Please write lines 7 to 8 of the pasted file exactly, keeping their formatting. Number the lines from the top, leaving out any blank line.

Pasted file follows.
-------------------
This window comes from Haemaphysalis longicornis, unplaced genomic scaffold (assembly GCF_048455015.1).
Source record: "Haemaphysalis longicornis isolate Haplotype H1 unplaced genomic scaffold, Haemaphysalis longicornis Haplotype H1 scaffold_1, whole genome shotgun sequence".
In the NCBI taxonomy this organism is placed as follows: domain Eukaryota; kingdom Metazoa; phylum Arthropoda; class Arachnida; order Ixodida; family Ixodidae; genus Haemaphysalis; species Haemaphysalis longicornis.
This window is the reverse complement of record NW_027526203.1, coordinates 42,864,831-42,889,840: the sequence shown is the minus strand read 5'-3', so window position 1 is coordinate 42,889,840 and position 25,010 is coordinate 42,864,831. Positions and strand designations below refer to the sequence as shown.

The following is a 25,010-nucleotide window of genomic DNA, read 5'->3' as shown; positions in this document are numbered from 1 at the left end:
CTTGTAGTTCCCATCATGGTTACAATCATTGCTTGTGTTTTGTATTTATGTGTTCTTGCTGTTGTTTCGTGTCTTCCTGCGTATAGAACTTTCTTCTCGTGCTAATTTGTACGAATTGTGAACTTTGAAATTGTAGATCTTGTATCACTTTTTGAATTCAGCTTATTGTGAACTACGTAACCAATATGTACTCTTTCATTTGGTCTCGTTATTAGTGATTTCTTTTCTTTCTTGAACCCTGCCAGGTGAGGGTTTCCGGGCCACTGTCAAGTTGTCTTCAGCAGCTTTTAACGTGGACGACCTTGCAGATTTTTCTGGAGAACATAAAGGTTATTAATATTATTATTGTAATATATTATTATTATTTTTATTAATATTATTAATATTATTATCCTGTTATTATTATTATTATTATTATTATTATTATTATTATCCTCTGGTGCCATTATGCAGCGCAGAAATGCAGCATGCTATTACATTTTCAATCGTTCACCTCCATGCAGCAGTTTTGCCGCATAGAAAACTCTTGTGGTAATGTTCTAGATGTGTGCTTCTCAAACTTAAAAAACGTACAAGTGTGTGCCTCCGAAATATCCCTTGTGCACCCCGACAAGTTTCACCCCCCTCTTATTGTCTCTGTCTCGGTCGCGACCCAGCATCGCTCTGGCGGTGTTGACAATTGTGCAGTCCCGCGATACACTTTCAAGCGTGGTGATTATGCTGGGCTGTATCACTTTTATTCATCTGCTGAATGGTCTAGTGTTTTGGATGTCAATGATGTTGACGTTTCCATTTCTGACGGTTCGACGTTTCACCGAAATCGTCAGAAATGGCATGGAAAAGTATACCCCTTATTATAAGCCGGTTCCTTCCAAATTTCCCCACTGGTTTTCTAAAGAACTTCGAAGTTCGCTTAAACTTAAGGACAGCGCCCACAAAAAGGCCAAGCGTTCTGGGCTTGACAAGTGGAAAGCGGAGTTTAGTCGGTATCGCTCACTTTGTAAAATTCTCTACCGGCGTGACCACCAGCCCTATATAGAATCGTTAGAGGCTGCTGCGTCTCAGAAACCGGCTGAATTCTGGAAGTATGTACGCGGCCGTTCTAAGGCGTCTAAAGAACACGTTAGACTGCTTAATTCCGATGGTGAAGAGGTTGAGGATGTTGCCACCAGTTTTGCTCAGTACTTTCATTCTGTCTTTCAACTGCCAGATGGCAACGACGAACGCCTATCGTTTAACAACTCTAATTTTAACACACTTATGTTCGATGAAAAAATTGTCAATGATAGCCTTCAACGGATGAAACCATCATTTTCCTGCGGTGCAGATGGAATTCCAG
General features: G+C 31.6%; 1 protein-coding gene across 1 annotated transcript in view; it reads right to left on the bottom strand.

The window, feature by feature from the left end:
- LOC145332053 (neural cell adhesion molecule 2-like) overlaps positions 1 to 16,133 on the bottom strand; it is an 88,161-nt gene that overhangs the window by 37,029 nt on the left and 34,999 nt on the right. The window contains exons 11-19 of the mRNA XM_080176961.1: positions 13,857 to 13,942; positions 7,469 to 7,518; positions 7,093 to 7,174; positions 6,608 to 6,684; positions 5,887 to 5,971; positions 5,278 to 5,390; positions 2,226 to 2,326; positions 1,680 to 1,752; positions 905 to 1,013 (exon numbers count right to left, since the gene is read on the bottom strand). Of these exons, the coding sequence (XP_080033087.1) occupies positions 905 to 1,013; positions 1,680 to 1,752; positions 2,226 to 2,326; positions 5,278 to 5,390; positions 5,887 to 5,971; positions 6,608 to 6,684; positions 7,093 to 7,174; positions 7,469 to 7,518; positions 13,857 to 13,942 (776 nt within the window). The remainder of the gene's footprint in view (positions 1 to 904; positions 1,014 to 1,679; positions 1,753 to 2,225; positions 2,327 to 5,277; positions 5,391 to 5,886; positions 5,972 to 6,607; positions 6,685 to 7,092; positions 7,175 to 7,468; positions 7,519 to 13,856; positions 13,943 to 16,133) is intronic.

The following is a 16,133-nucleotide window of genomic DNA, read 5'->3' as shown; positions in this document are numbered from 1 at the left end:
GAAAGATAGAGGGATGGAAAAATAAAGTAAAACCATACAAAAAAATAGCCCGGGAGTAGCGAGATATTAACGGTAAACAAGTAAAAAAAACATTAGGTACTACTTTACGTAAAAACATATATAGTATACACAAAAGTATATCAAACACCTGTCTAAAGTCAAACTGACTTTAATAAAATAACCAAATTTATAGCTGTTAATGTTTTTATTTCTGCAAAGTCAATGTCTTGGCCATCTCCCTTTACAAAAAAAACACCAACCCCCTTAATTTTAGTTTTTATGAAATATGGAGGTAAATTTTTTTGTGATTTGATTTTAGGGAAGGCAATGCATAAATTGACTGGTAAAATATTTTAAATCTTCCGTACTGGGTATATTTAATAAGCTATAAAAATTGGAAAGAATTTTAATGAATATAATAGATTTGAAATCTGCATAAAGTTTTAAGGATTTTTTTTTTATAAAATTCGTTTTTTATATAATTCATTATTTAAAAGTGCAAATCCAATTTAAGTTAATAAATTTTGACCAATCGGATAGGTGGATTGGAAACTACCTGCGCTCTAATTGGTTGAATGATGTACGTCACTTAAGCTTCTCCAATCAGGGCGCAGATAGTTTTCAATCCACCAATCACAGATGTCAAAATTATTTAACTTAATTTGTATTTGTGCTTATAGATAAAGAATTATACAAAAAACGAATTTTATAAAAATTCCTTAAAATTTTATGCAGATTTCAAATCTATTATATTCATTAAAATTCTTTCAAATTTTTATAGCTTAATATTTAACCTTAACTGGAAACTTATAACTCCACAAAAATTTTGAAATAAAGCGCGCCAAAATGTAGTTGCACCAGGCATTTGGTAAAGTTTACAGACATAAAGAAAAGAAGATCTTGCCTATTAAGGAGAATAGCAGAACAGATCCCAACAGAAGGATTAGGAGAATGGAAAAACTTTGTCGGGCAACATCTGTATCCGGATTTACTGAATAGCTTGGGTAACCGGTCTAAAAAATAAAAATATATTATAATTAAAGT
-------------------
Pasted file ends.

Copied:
General features: G+C 31.6%; 1 protein-coding gene across 1 annotated transcript in view; it reads right to left on the bottom strand.

The window, feature by feature from the left end: